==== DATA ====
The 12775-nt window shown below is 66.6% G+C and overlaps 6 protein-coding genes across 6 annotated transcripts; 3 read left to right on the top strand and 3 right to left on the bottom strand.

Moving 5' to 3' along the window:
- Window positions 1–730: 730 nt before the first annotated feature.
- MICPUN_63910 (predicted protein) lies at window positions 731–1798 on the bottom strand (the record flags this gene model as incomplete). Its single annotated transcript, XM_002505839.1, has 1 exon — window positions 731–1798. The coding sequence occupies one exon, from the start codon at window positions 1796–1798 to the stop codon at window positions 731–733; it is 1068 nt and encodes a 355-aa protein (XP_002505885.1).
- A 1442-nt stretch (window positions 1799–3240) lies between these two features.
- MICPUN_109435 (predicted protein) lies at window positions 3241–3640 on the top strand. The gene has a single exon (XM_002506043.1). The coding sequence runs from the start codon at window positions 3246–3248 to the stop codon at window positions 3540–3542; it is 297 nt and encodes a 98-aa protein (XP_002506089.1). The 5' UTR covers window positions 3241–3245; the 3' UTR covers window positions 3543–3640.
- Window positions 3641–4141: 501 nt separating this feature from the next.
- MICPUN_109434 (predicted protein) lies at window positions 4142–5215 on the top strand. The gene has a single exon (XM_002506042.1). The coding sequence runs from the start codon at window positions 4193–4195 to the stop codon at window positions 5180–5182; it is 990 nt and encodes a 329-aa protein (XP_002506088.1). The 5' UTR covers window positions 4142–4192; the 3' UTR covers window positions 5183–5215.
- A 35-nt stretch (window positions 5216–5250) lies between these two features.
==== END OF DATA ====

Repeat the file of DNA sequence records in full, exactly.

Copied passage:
The 12775-nt window shown below is 66.6% G+C and overlaps 6 protein-coding genes across 6 annotated transcripts; 3 read left to right on the top strand and 3 right to left on the bottom strand.

Moving 5' to 3' along the window:
- Window positions 1–730: 730 nt before the first annotated feature.
- MICPUN_63910 (predicted protein) lies at window positions 731–1798 on the bottom strand (the record flags this gene model as incomplete). Its single annotated transcript, XM_002505839.1, has 1 exon — window positions 731–1798. The coding sequence occupies one exon, from the start codon at window positions 1796–1798 to the stop codon at window positions 731–733; it is 1068 nt and encodes a 355-aa protein (XP_002505885.1).
- A 1442-nt stretch (window positions 1799–3240) lies between these two features.
- MICPUN_109435 (predicted protein) lies at window positions 3241–3640 on the top strand. The gene has a single exon (XM_002506043.1). The coding sequence runs from the start codon at window positions 3246–3248 to the stop codon at window positions 3540–3542; it is 297 nt and encodes a 98-aa protein (XP_002506089.1). The 5' UTR covers window positions 3241–3245; the 3' UTR covers window positions 3543–3640.
- Window positions 3641–4141: 501 nt separating this feature from the next.
- MICPUN_109434 (predicted protein) lies at window positions 4142–5215 on the top strand. The gene has a single exon (XM_002506042.1). The coding sequence runs from the start codon at window positions 4193–4195 to the stop codon at window positions 5180–5182; it is 990 nt and encodes a 329-aa protein (XP_002506088.1). The 5' UTR covers window positions 4142–4192; the 3' UTR covers window positions 5183–5215.
- A 35-nt stretch (window positions 5216–5250) lies between these two features.